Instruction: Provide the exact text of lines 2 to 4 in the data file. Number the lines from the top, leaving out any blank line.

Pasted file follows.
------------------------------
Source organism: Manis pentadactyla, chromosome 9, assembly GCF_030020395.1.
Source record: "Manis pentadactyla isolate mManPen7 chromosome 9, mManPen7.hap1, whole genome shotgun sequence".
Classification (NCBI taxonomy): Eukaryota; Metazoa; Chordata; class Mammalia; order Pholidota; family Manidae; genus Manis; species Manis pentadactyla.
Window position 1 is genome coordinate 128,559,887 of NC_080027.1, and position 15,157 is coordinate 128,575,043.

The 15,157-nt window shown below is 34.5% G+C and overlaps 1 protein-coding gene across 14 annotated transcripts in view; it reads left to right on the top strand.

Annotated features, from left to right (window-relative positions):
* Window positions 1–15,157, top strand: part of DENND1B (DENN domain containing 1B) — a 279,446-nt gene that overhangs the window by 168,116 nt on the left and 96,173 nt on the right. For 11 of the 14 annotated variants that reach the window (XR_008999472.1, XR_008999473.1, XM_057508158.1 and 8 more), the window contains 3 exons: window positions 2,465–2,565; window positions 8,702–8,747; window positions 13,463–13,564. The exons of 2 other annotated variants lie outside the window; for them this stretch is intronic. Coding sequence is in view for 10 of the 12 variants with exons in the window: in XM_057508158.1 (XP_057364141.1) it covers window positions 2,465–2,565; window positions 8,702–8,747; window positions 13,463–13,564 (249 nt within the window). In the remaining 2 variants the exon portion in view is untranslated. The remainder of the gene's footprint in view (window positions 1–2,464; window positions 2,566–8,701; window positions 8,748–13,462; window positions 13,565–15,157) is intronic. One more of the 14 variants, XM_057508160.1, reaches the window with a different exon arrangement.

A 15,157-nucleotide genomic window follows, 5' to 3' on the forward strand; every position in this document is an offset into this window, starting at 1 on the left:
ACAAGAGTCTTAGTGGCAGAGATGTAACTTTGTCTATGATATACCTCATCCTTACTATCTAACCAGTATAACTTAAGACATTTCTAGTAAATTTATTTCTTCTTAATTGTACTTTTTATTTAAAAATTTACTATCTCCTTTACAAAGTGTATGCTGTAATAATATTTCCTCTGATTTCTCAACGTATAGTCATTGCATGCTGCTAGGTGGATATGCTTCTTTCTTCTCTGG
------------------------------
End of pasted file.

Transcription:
Source record: "Manis pentadactyla isolate mManPen7 chromosome 9, mManPen7.hap1, whole genome shotgun sequence".
Classification (NCBI taxonomy): Eukaryota; Metazoa; Chordata; class Mammalia; order Pholidota; family Manidae; genus Manis; species Manis pentadactyla.
Window position 1 is genome coordinate 128,559,887 of NC_080027.1, and position 15,157 is coordinate 128,575,043.